L  e  n  s  V  i  e  w  s

A view on Blu-ray and DVD video by Leonard Norwitz


Introduction: I first noticed that some movies were actually "films" back around 1960 when I saw Seven Samurai (in the then popular truncated version), La Strada and The Third Man for the first time. American classics were a later and happy discovery.

My earliest teacher in Aesthetics was Alexander Sesonske, who encouraged the comparison of unlike objects. He opened my mind to the study of art in a broader sense, rather than of technique or the gratification of instantaneous events. My take on video, or audio for that matter – about which I feel more competent – is not particularly technical. Rather it is aesthetic, perceptual, psychological and strongly influenced by temporal considerations in much the same way as music. I hope you will find my musings entertaining and informative, fun, interactive and very much a work in progress.

The LensView Home Theatre:




Changeling [Blu-ray]


(Clint Eastwood, 2008)






Review by Leonard Norwitz



Theatrical: Malpaso

Blu-ray: Universal Studios Home Entertainment



Region: FREE

Runtime: 142 min

Chapters: 20

Size: 50 GB

Case: Standard Blu-ray case

Release date: February 17, 2009



Aspect ratio: 2.40:1

Resolution: 1080p

Video codec: VC-1



English DTS HD-Master Audio 5.1; English DTS 5.1.



English SDH, Spanish & French



• Partners in Crime: Clint Eastwood & Angelina Jolie (13:33)

• The Common Thread: Angelina Jolie Becomes Christine Collins (4:58)U-Control Picture-in-Picture: behind-the-scenes making-of, cast & crew interviews

• U-Control: Los Angeles: Then and Now

• U-Control: Archives: Images & Documents about the People in the Story



The Film:

We exist on a savage planet where the rule is kill and be killed. For those of us who live in civilized societies, we need a reminder of this fact from time to time to keep things in perspective. The BBC series, Planet Earth, was one vivid reminder. Clint Eastwood's movie, Changeling, is another.

All human societies develop rules that presume to govern behavior and guarantee a certain level of predictability and, therefore, the illusion of safety. When a serious crime is committed, it is not just the act, but the reason for it that so fascinates us: the sheer wantonness of the crime begs the question of our commitment to the rule of law.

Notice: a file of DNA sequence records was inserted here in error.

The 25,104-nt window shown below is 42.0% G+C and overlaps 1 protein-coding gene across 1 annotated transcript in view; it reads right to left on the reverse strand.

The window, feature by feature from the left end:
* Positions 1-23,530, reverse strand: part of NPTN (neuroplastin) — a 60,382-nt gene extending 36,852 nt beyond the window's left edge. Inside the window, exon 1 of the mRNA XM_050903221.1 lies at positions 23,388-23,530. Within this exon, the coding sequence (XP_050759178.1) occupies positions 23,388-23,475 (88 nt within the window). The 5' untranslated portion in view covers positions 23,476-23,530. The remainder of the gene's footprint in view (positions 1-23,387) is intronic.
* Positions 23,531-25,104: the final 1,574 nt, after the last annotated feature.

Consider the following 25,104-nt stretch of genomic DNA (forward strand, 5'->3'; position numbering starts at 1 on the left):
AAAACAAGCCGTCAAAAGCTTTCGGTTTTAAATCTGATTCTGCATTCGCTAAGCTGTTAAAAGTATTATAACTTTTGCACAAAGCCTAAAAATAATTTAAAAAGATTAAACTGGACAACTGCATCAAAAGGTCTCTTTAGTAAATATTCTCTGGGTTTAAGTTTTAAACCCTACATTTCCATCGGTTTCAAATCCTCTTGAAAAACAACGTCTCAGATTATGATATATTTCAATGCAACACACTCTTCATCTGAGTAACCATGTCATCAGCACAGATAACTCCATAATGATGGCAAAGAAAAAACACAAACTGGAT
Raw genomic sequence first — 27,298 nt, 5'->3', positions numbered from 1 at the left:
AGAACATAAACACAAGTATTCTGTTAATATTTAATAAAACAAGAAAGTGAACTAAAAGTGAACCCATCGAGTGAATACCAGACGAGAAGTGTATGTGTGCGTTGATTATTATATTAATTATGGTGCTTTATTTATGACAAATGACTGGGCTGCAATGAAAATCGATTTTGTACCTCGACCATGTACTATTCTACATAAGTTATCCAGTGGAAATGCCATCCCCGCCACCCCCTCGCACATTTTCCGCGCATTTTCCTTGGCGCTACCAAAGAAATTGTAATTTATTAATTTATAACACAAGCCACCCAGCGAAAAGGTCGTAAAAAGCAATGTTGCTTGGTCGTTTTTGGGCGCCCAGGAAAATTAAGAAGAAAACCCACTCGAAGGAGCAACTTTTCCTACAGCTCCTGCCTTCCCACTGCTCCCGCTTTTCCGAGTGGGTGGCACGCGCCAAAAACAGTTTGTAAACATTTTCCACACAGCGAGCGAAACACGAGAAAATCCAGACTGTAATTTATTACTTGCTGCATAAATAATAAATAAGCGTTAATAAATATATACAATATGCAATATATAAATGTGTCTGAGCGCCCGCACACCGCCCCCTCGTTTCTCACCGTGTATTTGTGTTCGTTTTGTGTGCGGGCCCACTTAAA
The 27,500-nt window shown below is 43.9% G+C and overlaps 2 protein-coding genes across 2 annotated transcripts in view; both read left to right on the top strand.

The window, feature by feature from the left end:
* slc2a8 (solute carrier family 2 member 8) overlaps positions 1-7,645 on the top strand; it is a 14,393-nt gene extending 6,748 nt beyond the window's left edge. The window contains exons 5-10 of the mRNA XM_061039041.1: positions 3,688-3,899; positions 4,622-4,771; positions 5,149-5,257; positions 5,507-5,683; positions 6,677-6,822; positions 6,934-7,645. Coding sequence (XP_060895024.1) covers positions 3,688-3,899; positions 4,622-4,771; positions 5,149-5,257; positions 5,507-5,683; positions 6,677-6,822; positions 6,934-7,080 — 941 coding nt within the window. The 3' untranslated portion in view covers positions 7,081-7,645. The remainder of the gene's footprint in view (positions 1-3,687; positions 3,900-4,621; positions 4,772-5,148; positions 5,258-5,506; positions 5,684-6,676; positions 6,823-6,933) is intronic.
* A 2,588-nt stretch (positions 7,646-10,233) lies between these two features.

A changeling, as it is described in European folklore, is the very essence of horror: Like the bogeyman's murder spree in Halloween, it is a crime, at once primitive and archaic and apparently without motive – at least not one the victim can grasp. We come home on a day like any other to find that our child is gone and in it's a place, another. It's not meant as a trade, but arrives as an insult to civilization, to our belief that we are safe if we ourselves obey the rules.



J. Michael Straczynski is very much interested in motive, and Eastwood makes certain that the horror behind the motive is exposed, if not explained. Why would a child go off in the company of a stranger? Why would someone murder children he doesn't even know, secretly and without gain? Why would those we hire, elect and certify to protect and serve conspire to commit crimes against those it is sworn to defend, fully cognizant of its effect? Why would the public say nothing for as long as it does? While the movie centers on the real life experience of one woman, it cannot help but hold up a mirror for society to examine its own culpability.

The Movie: 8
Cast against type, Angelina Jolie plays Christine Collins, a working single mother with a good job. She is respected by her boss who sees in her the possibilities of a career. Christine is maternal and all too understanding of her responsibilities – both to her nine year old son, Walter, and her job, which she can't afford to lose for obvious reasons. Walter, for his part, isn't at all happy about being raised without a father who apparently skipped out on his responsibility when Walter was born. Walter is at an age where he likes to pretend he's tougher than he is and doesn't require looking after even when mom leaves him at home for an unplanned work assignment.

Christine returns later that day, but Walter is nowhere to be found. She checks the neighborhood before calling the police, who put off looking into the matter until the next day, saying that most children turn up on their own, which we suppose they do. (In one of the few missteps in the movie, Christine does not check with the people she told Walter would look in on him while she was at work, leading us to suspect them unnecessarily.)